USA Judo News Judo Families: The S...

Judo Families: The Stouts

June 04, 2018, 12:14 p.m. (ET)

Judo in the Family: The Stouts

More than just an individual sport, judo is a way of life for this family

For the Stout family of Orlando, the sport of judo has been a life changer.

A decade ago, when the Stouts moved from Florida, where young Jeffrey and Nicole participated in gymnastics, to Oklahoma, their father, Jeff, wanted them to investigate other sports, especially for his son, who he described as aggressive. Wrestling was considered, but a visit to Pat Burris’ USA Stars Dojo proved to be the right place at the right time.

Burris, a star athlete in judo and wrestling during high school and college, competed in judo for Team USA at both the 1972 Olympic Games and the 1976 Olympic Games. In addition to earning a bronze medal at the 1975 Pan American Games, Burris won numerous national championship titles before beginning his coaching career.

Describing the effect of judo on Jeffrey, his father recalled, “He was like a fish put in water. He thrived.”

The transition from rhythmic gymnastics to judo was not as easy for Nicole. She didn’t like being thrown and sessions at the dojo often ended in tears; but she refused to quit. Even when, after only three weeks of training, the first opponent she faced was ranked third in the nation. Burris, however, recognized Nicole’s talent – she almost defeated the more experienced athlete. Today, Nicole is a multiple national champion who competes for the USA internationally.

Stout is quick to praise Burris for teaching his son discipline and respect, and for helping his daughter build so much confidence.

“They were very fortunate to have an amazing coach,” he admitted. “They’ve learned a lot and this sport has allowed me to spend so much time with them. It truly is a family affair. It’s been everything to us. If I didn’t think it was good for my kids, I wouldn’t do it.”

The Stouts returned to Florida several years ago, settling in Orlando where Jeff is Chair of Educational and Human Sciences at the University of Central Florida and a professor of sport and exercise science in the UCF College of Education and Human Performance. Although he no longer competes in judo, he continues to help coach and warm up his kids and remains involved in the sport, providing support to a special needs judo program in the Orlando area for children with autism.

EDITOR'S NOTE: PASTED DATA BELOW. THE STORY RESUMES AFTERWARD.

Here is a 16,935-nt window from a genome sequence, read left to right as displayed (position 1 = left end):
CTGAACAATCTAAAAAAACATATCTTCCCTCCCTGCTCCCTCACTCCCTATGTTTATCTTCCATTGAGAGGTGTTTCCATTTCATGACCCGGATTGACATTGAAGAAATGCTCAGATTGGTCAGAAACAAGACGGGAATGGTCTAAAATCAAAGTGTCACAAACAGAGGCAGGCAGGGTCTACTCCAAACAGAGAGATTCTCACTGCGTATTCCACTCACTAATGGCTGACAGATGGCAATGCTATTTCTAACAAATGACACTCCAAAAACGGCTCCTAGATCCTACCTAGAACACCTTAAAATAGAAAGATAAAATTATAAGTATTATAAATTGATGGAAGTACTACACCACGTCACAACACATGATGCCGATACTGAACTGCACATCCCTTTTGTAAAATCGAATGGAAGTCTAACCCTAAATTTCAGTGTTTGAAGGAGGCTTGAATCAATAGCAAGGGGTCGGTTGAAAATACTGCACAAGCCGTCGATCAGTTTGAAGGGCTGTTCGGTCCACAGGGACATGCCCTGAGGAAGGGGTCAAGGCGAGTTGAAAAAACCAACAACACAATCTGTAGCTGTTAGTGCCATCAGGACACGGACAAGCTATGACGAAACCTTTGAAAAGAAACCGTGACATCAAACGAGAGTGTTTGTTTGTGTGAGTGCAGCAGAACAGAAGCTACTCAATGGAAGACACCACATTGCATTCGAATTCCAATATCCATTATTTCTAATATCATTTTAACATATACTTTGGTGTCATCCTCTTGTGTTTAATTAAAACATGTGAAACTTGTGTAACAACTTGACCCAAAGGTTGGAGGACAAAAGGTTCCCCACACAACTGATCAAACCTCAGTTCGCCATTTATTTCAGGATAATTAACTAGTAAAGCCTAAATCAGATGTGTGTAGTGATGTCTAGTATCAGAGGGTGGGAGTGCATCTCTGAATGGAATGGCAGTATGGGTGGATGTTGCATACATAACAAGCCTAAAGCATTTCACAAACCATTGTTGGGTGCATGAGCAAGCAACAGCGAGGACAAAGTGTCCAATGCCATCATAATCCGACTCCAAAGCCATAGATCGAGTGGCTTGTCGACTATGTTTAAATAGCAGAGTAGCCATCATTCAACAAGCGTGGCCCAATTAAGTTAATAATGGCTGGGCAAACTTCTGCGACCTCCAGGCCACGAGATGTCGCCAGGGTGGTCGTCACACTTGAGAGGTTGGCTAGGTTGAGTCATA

Now 18, Jeffrey received the 2018 Athlete of the Year Award for martial arts from the National Strength and Conditioning Association. The honor recognized his three 2017 gold-medal performances at the 2017 Junior Olympic National Championships’ International Division in Spokane, Wash., the USJA/USJF Summer Nationals in West Palm Beach, Fla., and the U.S. Open in Fort Lauderdale. The award certificate states: “At 200lbs Jeff’s 1RM PR for Clean (300lbs), Squat (370lbs), Deadlift (435lbs) and Bench Press (315lbs) make him one of the strongest Judo athletes in the USA for his age and weight division.”

In 2017, Nicole, 21, earned a bronze medal at the Pan American Open in Lima, and silver medals at the Santiago del Chile Pan American Open and the Buenos Aires Pan American Open. The Harvard University student also represented the United States at the 2017 Senior World Championships in Budapest and just recently represented Team USA at the 2018 Pan American Championships in Costa Rica.

At the recent Senior National Championships in Round Rock, Texas, both Nicole and Jeffrey medaled; Nicole took home a silver medal in the -78kg division and Jeffrey took home a bronze medal in the -90kg division.

Stout admits he always encourages people to find a good dojo and try judo. And, he likes to point out that judo is the second most popular participation sport in the world (soccer is first).

“It’s not just kids who are joining, but families,” he said. “It’s really big in Europe and Asia. You can always find a dojo.”

Another benefit of judo, according to Stout, is that all parts of the community come together.

“This is a sport that brings a lot of people together, it’s very diverse,” he stated. Describing the athletes as unique but equal, he added, “On the mat, you have to respect each other.”